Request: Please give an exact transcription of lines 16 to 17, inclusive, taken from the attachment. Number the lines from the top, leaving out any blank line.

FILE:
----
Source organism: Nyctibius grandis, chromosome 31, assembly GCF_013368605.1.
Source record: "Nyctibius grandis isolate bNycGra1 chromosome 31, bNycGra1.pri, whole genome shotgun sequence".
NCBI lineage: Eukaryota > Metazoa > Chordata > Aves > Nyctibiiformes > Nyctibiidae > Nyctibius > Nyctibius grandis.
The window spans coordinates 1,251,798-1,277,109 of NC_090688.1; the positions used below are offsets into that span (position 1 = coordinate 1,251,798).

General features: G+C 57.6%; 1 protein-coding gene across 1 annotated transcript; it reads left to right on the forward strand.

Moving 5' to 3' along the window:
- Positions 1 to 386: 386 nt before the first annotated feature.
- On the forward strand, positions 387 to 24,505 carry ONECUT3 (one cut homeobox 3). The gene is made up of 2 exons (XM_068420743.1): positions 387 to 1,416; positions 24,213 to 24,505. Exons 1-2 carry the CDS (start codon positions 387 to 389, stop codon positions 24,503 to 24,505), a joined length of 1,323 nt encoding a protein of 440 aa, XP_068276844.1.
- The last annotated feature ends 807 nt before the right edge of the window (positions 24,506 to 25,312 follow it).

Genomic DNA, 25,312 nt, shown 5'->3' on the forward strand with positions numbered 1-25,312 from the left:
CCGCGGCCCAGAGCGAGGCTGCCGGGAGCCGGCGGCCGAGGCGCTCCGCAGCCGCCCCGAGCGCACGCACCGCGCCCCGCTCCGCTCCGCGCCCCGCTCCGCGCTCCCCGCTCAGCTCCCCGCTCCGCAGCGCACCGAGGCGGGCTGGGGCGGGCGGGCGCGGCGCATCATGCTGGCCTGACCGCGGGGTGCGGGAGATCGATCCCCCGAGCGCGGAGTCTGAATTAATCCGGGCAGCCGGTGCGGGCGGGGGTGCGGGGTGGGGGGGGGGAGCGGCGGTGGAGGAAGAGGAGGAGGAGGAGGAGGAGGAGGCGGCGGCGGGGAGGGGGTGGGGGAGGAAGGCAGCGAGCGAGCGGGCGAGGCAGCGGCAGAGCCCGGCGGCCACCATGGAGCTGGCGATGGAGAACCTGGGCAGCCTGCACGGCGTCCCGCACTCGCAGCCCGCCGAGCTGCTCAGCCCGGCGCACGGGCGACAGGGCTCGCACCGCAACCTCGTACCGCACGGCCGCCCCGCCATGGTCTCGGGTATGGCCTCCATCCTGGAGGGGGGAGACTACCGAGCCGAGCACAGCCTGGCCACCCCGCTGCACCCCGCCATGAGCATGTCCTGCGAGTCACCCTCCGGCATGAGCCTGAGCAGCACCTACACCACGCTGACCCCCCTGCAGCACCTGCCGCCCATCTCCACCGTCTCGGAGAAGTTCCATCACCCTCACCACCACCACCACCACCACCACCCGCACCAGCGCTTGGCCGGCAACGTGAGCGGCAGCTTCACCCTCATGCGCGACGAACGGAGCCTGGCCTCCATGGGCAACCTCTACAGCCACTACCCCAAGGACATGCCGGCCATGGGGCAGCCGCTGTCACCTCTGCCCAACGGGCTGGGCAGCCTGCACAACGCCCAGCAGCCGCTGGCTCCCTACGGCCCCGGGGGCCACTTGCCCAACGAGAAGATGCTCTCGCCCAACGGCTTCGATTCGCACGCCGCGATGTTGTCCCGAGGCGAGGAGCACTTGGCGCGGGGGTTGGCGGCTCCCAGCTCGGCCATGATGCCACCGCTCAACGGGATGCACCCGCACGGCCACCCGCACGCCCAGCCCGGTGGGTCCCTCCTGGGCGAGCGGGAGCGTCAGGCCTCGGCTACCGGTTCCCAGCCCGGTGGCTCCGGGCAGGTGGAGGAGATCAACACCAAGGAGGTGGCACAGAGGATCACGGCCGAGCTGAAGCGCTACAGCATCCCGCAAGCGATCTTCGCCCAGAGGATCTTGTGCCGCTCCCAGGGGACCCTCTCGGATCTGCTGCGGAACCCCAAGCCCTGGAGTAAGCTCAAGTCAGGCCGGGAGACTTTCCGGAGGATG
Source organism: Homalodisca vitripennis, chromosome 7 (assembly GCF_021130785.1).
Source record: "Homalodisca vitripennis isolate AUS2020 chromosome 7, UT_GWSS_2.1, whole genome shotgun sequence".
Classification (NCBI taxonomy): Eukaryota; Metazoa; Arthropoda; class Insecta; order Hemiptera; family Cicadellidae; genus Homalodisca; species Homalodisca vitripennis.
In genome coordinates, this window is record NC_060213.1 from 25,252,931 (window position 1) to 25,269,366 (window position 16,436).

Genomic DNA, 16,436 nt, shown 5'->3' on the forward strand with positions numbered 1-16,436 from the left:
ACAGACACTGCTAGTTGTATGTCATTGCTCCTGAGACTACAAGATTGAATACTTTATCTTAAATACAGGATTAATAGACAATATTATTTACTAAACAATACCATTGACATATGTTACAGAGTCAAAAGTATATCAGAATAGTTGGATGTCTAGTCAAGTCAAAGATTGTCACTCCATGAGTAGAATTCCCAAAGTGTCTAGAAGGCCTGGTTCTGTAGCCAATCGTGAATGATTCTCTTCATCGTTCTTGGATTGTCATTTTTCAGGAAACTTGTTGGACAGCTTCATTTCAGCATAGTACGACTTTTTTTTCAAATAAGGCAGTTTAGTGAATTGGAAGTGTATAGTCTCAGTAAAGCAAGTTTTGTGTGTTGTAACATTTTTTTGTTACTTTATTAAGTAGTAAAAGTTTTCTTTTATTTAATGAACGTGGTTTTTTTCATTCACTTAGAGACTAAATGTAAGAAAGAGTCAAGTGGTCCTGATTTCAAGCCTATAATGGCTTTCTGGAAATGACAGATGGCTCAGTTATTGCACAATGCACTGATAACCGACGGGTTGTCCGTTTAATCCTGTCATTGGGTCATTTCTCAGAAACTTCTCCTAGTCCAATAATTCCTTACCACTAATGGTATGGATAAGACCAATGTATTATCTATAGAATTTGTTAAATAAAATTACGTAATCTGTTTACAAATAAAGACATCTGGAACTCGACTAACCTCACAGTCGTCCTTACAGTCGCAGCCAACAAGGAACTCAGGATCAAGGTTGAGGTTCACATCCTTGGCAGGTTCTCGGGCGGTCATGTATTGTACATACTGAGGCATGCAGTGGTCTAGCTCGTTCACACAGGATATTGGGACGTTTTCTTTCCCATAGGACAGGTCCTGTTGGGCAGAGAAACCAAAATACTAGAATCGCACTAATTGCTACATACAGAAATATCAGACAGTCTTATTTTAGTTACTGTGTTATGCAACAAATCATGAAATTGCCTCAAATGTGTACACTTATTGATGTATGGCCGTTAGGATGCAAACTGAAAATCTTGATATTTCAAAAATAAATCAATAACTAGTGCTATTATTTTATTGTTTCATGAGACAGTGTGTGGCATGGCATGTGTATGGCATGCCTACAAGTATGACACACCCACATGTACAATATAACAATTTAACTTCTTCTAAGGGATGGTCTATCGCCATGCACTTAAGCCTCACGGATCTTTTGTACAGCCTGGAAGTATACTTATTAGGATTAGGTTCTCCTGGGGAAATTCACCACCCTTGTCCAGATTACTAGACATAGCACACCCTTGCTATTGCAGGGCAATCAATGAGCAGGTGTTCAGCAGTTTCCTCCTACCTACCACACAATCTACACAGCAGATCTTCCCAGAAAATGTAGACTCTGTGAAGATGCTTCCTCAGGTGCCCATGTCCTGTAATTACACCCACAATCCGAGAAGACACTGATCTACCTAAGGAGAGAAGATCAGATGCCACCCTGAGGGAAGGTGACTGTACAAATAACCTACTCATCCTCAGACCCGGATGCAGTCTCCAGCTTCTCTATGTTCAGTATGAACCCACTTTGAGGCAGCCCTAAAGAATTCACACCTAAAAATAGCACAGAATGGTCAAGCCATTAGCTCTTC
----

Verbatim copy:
Genomic DNA, 16,436 nt, shown 5'->3' on the forward strand with positions numbered 1-16,436 from the left:
ACAGACACTGCTAGTTGTATGTCATTGCTCCTGAGACTACAAGATTGAATACTTTATCTTAAATACAGGATTAATAGACAATATTATTTACTAAACAATACCATTGACATATGTTACAGAGTCAAAAGTATATCAGAATAGTTGGATGTCTAGTCAAGTCAAAGATTGTCACTCCATGAGTAGAATTCCCAAAGTGTCTAGAAGGCCTGGTTCTGTAGCCAATCGTGAATGATTCTCTTCATCGTTCTTGGATTGTCATTTTTCAGGAAACTTGTTGGACAGCTTCATTTCAGCATAGTACGACTTTTTTTTCAAATAAGGCAGTTTAGTGAATTGGAAGTGTATAGTCTCAGTAAAGCAAGTTTTGTGTGTTGTAACATTTTTTTGTTACTTTATTAAGTAGTAAAAGTTTTCTTTTATTTAATGAACGTGGTTTTTTTCATTCACTTAGAGACTAAATGTAAGAAAGAGTCAAGTGGTCCTGATTTCAAGCCTATAATGGCTTTCTGGAAATGACAGATGGCTCAGTTATTGCACAATGCACTGATAACCGACGGGTTGTCCGTTTAATCCTGTCATTGGGTCATTTCTCAGAAACTTCTCCTAGTCCAATAATTCCTTACCACTAATGGTATGGATAAGACCAATGTATTATCTATAGAATTTGTTAAATAAAATTACGTAATCTGTTTACAAATAAAGACATCTGGAACTCGACTAACCTCACAGTCGTCCTTACAGTCGCAGCCAACAAGGAACTCAGGATCAAGGTTGAGGTTCACATCCTTGGCAGGTTCTCGGGCGGTCATGTATTGTACATACTGAGGCATGCAGTGGTCTAGCTCGTTCACACAGGATATTGGGACGTTTTCTTTCCCATAGGACAGGTCCTGTTGGGCAGAGAAACCAAAATACTAGAATCGCACTAATTGCTACATACAGAAATATCAGACAGTCTTATTTTAGTTACTGTGTTATGCAACAAATCATGAAATTGCCTCAAATGTGTACACTTATTGATGTATGGCCGTTAGGATGCAAACTGAAAATCTTGATATTTCAAAAATAAATCAATAACTAGTGCTATTATTTTATTGTTTCATGAGACAGTGTGTGGCATGGCATGTGTATGGCATGCCTACAAGTATGACACACCCACATGTACAATATAACAATTTAACTTCTTCTAAGGGATGGTCTATCGCCATGCACTTAAGCCTCACGGATCTTTTGTACAGCCTGGAAGTATACTTATTAGGATTAGGTTCTCCTGGGGAAATTCACCACCCTTGTCCAGATTACTAGACATAGCACACCCTTGCTATTGCAGGGCAATCAATGAGCAGGTGTTCAGCAGTTTCCTCCTACCTACCACACAATCTACACAGCAGATCTTCCCAGAAAATGTAGACTCTGTGAAGATGCTTCCTCAGGTGCCCATGTCCTGTAATTACACCCACAATCCGAGAAGACACTGATCTACCTAAGGAGAGAAGATCAGATGCCACCCTGAGGGAAGGTGACTGTACAAATAACCTACTCATCCTCAGACCCGGATGCAGTCTCCAGCTTCTCTATGTTCAGTATGAACCCACTTTGAGGCAGCCCTAAAGAATTCACACCTAAAAATAGCACAGAATGGTCAAGCCATTAGCTCTTC